A few weeks ago the New York Times published a travel article called “Catching Perth’s Wave in Western Australia,” a gushing puff piece you could be forgiven for thinking was financed by Tourism WA. Amongst the article’s more amusing claims were that Perth is “eco-fabulous” (it is the least sustainable city in Australia), that it has “spotless subways and free public buses” (Perth’s terrible rail network is entirely above ground, and the buses are only free in the CBD) and that sometimes it seems “as if everyone in Perth was under the age of 30” (I would argue that it seems as if the city is controlled by the elderly, who dislike noise and disturbance and would like to be in bed by 9pm.)

I’ve lived in Melbourne for the past three years, and came back to Perth this summer to relax for a while and see my family before moving on to the UK. I am something of a Melbourne snob now, but I still don’t hate Perth as much as I used to, because I know that I can leave now; I no longer feel trapped. I can understand why it appeals to a certain type of person, particularly older British migrants who want peace and quiet and warmth, or young Australians who don’t care about the isolation or lack of culture, and just love the hot weather and the beach. Whatever floats your boat.

Many people – usually people who have never lived elsewhere – have been keen to tell me that Perth has changed, by which they usually mean that the liquor licenses have been relaxed somewhat and there are some small bars now… but they still have to close at midnight on Friday. The CBD is still a ghost town on a weeknight after 6pm, it’s still near-impossible to get a restaurant meal after 9pm, and public transport is still virtually non-existent. It’s still a worst-case scenario in terms of suburban sprawl, stretching nearly 100 kilometres from Port Kennedy in the south to Alkimos in the north.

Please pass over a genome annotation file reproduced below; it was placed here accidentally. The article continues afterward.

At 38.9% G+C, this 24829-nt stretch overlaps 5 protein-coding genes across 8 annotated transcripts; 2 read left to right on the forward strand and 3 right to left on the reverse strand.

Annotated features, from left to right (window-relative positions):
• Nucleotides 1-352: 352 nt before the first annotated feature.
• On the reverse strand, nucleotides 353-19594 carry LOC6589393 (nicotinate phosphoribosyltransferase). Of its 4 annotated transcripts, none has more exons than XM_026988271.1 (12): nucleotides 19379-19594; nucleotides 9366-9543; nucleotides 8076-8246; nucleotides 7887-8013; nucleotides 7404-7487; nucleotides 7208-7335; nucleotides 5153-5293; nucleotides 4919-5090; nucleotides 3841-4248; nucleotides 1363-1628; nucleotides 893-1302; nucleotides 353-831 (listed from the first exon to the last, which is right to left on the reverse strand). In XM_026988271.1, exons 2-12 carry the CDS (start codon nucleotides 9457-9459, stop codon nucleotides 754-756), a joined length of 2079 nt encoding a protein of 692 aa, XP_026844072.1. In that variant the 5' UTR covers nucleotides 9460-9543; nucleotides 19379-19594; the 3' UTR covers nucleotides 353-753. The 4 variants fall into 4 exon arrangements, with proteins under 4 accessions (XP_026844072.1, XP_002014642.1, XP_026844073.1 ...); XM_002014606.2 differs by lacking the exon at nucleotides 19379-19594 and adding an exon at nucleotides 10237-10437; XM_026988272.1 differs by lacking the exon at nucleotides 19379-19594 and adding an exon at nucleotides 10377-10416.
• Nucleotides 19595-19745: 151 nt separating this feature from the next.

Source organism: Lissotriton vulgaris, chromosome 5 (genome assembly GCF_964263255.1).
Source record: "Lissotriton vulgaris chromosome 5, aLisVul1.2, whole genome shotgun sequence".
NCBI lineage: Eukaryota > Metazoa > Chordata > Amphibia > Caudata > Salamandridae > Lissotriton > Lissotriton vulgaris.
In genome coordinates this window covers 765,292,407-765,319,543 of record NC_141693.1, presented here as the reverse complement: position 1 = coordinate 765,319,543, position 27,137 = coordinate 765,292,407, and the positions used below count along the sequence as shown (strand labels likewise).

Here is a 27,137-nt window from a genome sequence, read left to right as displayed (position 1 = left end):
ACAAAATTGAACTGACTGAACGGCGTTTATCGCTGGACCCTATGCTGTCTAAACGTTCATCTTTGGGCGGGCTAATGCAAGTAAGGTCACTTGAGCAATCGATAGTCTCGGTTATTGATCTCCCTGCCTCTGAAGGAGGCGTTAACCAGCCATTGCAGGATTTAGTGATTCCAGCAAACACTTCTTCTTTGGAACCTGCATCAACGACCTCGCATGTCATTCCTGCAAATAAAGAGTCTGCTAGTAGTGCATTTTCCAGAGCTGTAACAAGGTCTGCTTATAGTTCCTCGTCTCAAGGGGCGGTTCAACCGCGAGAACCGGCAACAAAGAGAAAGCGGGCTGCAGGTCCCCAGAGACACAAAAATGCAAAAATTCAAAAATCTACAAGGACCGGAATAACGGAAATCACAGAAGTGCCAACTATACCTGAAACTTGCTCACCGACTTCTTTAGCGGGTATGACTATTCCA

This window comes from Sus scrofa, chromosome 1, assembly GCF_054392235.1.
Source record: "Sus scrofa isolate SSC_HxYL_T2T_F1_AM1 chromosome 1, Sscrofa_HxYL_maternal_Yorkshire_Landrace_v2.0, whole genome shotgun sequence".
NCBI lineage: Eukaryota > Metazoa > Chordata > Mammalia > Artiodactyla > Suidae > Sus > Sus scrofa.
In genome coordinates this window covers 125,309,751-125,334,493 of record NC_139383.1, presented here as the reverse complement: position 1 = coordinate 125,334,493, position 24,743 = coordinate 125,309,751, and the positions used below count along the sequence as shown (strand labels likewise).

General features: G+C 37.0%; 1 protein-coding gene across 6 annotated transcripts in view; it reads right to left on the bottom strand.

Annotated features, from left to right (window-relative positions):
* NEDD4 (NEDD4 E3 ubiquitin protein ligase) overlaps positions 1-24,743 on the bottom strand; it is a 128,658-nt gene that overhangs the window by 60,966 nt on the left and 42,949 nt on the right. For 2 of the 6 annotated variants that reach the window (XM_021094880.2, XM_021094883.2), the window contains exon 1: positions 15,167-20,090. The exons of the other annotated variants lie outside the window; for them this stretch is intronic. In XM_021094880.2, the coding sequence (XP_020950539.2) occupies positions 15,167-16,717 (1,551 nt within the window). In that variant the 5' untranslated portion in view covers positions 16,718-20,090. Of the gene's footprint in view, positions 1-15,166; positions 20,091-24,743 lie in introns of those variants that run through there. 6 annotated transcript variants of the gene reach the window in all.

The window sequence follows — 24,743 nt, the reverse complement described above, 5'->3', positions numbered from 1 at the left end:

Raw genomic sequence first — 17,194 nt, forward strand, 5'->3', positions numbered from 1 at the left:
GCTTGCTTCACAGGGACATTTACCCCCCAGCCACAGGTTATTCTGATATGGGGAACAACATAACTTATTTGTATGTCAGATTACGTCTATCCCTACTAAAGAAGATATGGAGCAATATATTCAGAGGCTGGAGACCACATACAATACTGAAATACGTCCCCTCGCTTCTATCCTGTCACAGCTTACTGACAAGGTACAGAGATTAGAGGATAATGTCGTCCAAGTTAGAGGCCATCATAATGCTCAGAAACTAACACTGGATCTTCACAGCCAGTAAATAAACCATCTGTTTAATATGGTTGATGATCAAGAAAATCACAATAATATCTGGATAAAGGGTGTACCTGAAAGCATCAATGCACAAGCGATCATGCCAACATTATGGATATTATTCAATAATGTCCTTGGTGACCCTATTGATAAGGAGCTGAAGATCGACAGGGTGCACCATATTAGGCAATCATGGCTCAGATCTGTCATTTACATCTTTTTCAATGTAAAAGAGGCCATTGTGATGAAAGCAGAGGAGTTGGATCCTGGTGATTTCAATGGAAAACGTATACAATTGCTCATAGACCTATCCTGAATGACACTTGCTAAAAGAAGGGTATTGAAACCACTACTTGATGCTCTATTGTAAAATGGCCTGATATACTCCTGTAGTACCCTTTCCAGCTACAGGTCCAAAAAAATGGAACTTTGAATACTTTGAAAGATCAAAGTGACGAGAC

But I’m not interested in bashing Perth anymore. It’s a suburban wasteland, sure, fine, whatever. Some people like that. “If you don’t love it, leave,” as they say, and fair enough. I did leave. What I want to do is point out that the local media frenzy about a single NYT travel article is evidence that Perth still hasn’t outgrown its inferiority complex; its anxiety about its place not just in the world, but in Australia.

A rose-tinted travel article is not proof that Perth is now the equal of Melbourne or Sydney or, as the NYT writer on the all-expenses-paid junket says, Brooklyn. It is proof that travel writers have a certain number of column inches to fill each year, and need to attract a certain number of eyeballs. When writing about an Australian city, you can either churn out another article about Sydney or Melbourne, cities every foreigner has heard of, or you can look a little further, find a lesser-known city, and talk it up a bit. It’s the same reason Lonely Planet listed Adelaide in its top ten cities for Best In Travel 2014: not because Adelaide is genuinely a better destination than Sydney or Melbourne, but because Lonely Planet needs to keep things fresh and avoid repeating itself so that it can sell more books. That’s how the travel writing industry works.

Working yourself up into a lather about a travel piece – whether you’re local media gushing excitedly, or a self-congratulatory expat sneering at it – is silly. Perth was not praised in the New York Times because it has become a great city. It was praised in the New York Times because such articles serve as good clickbait.

I’ve been back in Perth for about eight weeks now, though it feels like less, since I spent some of that time down south and then in Bali. It’s amusing that all my jaunts have ended with me crawling back to Daddy: teaching in Korea, backpacking the world, and now living in Melbourne. I mean, the first two made sense, but I thought I’d really cut the apron strings and become a grown-up this time. I had an office job and a rental lease and dental insurance and everything.